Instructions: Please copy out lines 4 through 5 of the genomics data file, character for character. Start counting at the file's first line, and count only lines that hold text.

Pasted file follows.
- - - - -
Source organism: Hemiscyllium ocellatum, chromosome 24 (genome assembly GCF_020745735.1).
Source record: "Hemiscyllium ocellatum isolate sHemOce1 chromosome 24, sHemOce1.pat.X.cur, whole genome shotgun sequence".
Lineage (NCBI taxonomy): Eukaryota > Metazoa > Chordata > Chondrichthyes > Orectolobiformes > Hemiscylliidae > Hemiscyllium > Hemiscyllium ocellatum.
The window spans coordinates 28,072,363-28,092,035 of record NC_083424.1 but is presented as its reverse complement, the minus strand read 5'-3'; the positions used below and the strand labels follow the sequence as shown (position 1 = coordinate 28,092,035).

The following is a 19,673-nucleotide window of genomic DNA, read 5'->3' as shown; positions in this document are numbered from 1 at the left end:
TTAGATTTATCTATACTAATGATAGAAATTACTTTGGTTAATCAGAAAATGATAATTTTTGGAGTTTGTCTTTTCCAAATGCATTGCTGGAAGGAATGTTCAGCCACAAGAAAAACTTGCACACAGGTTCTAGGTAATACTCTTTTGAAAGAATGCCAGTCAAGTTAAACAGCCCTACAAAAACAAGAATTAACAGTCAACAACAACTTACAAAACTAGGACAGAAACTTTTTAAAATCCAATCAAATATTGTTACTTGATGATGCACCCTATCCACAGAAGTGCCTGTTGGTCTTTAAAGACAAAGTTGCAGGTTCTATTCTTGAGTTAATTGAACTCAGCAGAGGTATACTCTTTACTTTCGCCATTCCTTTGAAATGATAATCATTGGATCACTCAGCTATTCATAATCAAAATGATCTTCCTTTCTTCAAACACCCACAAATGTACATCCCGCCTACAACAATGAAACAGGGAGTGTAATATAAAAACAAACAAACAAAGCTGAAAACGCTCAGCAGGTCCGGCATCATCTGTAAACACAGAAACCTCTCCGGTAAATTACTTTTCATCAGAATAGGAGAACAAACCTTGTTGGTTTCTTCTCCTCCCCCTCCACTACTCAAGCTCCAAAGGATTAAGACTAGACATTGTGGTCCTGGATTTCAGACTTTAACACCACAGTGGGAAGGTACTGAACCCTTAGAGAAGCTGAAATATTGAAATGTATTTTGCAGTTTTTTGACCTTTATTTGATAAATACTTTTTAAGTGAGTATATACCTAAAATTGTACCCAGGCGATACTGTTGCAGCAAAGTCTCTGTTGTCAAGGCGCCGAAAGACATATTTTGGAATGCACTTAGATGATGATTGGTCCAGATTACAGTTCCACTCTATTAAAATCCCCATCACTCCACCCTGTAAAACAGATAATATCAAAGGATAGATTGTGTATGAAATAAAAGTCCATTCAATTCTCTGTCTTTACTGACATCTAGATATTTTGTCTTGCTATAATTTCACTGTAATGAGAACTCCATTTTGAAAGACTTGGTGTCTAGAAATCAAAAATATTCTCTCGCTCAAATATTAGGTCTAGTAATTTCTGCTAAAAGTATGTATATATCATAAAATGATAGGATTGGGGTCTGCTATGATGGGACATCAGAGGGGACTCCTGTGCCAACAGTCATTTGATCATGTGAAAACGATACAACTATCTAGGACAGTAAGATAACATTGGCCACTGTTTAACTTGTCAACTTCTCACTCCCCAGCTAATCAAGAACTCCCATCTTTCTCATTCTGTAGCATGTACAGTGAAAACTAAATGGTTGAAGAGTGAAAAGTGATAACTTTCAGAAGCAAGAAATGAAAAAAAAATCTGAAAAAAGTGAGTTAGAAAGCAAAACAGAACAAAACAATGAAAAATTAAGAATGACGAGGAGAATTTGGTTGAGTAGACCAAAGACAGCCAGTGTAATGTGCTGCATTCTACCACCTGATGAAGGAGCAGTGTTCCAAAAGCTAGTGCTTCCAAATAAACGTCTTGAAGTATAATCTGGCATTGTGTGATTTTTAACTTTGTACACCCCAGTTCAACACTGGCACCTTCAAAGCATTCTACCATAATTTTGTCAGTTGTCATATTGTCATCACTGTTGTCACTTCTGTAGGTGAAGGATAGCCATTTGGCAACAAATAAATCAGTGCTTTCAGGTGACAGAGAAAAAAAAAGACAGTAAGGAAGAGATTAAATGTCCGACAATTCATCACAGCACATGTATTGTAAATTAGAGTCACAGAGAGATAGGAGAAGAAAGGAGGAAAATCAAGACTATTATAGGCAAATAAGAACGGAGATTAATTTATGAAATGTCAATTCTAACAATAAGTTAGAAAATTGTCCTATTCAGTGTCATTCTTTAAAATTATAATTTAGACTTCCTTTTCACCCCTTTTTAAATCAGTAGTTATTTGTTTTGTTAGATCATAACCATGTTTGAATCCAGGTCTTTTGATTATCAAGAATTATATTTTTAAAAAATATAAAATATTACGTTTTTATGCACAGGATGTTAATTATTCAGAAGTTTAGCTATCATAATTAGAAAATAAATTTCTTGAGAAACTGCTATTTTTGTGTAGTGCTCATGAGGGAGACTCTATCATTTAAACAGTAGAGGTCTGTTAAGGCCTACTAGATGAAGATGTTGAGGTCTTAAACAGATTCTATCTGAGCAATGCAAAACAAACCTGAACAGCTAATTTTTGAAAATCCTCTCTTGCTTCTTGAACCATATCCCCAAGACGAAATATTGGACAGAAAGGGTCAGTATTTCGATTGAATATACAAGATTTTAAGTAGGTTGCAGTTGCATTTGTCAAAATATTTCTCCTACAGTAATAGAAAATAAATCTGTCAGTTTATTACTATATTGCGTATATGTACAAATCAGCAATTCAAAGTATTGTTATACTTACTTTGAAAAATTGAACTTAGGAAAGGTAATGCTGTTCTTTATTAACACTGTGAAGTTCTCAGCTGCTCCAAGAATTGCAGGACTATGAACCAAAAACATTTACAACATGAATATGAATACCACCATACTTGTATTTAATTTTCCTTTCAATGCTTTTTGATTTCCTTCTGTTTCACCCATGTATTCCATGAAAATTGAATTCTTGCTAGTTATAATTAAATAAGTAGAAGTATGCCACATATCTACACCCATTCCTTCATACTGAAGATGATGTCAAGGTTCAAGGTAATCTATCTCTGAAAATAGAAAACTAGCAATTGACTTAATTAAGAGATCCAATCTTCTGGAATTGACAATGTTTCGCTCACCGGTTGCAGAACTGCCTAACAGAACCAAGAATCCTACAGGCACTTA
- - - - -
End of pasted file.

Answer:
The window spans coordinates 28,072,363-28,092,035 of record NC_083424.1 but is presented as its reverse complement, the minus strand read 5'-3'; the positions used below and the strand labels follow the sequence as shown (position 1 = coordinate 28,092,035).

The following is a 19,673-nucleotide window of genomic DNA, read 5'->3' as shown; positions in this document are numbered from 1 at the left end: